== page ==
Although Cymon and Iphigenia (c 1766) might sound to have been based on purely classical myth, and is derived from the stories around Orestes, West’s source was almost certainly Boccaccio’s retelling in The Decameron. He shows the beautiful Iphigenia asleep at the edge of a wood, as the ill-mannered and loutish Cymon comes across her. He is so captivated by her beauty that he is transformed into a noble polymath – the transformative power of real beauty. This painting was well-received at the time.
Paetus and Arria (1766) shows a more obscure tragedy from Roman history, recorded in Pliny the Younger’s letters. Caecina Paetus was one of the senior members of a failed rebellion against Claudius in 42 CE, who was effectively condemned to death by the emperor. He was given the option of committing suicide, or ‘falling on his sword’, and his wife Arria intended joining him.
When Paetus proved incapable of stabbing himself with his own dagger, Arria took it from him, stabbed herself, and handed him the dagger saying that it didn’t hurt, as seen here. West gives it a starkness appropriate to the story, if rather sparing of blood.
Although it has been claimed that West painted Pylades and Orestes Brought as Victims before Iphigenia ‘immediately on his arrival in England’, it wasn’t shown until 1766, and forms a pair with The Continence of Scipio, which I am unable to show here.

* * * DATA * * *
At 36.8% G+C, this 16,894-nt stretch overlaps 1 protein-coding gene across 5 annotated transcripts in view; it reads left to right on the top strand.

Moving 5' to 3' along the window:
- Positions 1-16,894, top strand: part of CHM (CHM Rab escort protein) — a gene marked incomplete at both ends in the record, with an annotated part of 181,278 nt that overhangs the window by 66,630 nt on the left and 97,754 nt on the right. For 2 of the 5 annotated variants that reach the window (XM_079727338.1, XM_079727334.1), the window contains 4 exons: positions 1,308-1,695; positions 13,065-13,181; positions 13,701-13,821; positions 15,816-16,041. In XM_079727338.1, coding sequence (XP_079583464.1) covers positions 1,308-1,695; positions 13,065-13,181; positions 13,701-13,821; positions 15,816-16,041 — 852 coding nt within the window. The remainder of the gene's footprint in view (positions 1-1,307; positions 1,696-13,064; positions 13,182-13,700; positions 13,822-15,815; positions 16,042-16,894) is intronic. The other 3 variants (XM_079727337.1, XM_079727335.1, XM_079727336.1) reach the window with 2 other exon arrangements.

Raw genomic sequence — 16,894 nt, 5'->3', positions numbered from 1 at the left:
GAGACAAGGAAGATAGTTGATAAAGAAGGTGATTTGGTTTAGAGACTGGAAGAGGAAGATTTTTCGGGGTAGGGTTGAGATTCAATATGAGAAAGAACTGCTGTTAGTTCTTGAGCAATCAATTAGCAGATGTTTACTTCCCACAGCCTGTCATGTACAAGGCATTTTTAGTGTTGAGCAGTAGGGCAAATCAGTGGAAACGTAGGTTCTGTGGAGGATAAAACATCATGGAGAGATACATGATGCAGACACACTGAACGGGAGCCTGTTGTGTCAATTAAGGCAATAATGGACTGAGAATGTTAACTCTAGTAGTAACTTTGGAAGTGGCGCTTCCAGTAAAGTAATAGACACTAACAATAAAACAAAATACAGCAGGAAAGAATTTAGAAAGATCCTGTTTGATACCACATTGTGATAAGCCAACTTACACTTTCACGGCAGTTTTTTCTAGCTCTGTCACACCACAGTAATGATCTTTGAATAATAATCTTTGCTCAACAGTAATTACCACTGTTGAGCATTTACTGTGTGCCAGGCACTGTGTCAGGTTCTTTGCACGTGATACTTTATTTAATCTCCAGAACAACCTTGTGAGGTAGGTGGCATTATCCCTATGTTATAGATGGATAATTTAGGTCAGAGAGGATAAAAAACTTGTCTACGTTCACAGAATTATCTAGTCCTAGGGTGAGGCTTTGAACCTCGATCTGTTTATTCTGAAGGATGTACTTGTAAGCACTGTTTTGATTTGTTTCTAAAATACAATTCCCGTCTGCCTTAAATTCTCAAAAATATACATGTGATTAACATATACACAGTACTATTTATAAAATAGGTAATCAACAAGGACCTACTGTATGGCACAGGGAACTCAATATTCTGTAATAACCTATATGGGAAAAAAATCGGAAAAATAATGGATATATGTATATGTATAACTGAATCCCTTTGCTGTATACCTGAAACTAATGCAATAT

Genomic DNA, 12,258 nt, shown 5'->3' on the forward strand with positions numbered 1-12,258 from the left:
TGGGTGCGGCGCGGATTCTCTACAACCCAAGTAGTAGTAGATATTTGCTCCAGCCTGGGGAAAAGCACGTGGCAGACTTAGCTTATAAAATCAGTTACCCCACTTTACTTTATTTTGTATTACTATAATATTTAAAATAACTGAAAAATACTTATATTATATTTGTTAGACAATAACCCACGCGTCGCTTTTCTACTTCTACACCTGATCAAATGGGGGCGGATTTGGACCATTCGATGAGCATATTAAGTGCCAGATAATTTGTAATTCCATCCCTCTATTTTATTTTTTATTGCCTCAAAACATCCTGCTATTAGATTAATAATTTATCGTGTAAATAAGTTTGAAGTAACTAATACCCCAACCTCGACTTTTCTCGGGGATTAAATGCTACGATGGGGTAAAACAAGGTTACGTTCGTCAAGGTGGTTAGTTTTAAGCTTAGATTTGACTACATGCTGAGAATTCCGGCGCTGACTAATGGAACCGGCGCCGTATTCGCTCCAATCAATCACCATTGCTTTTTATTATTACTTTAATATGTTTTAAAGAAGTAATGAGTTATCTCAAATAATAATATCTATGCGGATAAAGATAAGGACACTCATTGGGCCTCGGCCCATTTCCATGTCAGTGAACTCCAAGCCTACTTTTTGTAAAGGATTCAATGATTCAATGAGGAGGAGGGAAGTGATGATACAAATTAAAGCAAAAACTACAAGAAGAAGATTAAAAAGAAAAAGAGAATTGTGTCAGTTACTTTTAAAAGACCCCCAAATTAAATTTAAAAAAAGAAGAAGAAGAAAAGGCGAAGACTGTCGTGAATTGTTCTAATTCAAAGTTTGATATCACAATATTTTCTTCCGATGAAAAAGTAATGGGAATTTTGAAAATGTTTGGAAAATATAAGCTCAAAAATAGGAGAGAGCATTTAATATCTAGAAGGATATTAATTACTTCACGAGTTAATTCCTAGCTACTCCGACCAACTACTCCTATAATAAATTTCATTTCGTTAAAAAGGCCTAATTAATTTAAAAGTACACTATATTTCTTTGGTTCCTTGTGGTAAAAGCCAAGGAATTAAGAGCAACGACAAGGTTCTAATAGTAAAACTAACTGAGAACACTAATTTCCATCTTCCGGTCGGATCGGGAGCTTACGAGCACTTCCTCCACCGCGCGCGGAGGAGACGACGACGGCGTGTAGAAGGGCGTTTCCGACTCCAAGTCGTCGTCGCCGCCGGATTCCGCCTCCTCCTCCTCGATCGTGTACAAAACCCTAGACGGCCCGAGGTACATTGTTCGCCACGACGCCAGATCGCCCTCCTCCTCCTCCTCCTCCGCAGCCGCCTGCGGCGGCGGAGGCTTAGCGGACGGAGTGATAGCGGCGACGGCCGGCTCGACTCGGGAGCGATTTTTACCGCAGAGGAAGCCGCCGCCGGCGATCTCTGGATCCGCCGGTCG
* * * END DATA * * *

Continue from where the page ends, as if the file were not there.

The story is based on Euripides’ play Iphigenia in Tauris, which is concerned with myths surrounding the tragic figure of Orestes, and his mother Clytemnestra. In this scene, Orestes and Pylades, his cousin, are prominent in the right foreground. They have been brought before Iphigenia, a priestess of Diana, prominent in the left foreground, who stands in judgement over them.
Following his matricide, Orestes was told by the Oracle at Delphi to make reparation by returning to Delphi the gold statue of Diana, seen in the distance slightly to the left of centre. In attempting to seize and remove that statue, Orestes was committing an act of sacrilege, for which he and Pylades are to be sacrificed on the low altar between the priestess and the young men.
West sold this painting for over a hundred pounds (100 guineas), but later in life bought it back, only to sell it on to the collector Sir George Beaumont, who became John Constable’s patron.
Although most of West’s early history paintings were based on narratives from ancient Greece and Rome, another of these tackled a more contemporary event: General Johnson Saving a Wounded French Officer from the Tomahawk of a North American Indian (c 1764-68). This shows what was then a well-known act of honour, in the Battle of Lake George, which took place in the north of New York on 8 September 1755. It was fought between French and allied troops under the command of Baron de Dieskau, and British colonial troops and Mohawks under General William Johnson.
West doesn’t name the French commander, but it is generally thought that his painting shows an incident in which Johnson is claimed to have saved the life of Dieskau, who had been wounded, and paid the price of leading from the front. When one of the Mohawks came up to claim Dieskau’s scalp, Johnson is alleged to have stopped him, and saved Dieskau’s life.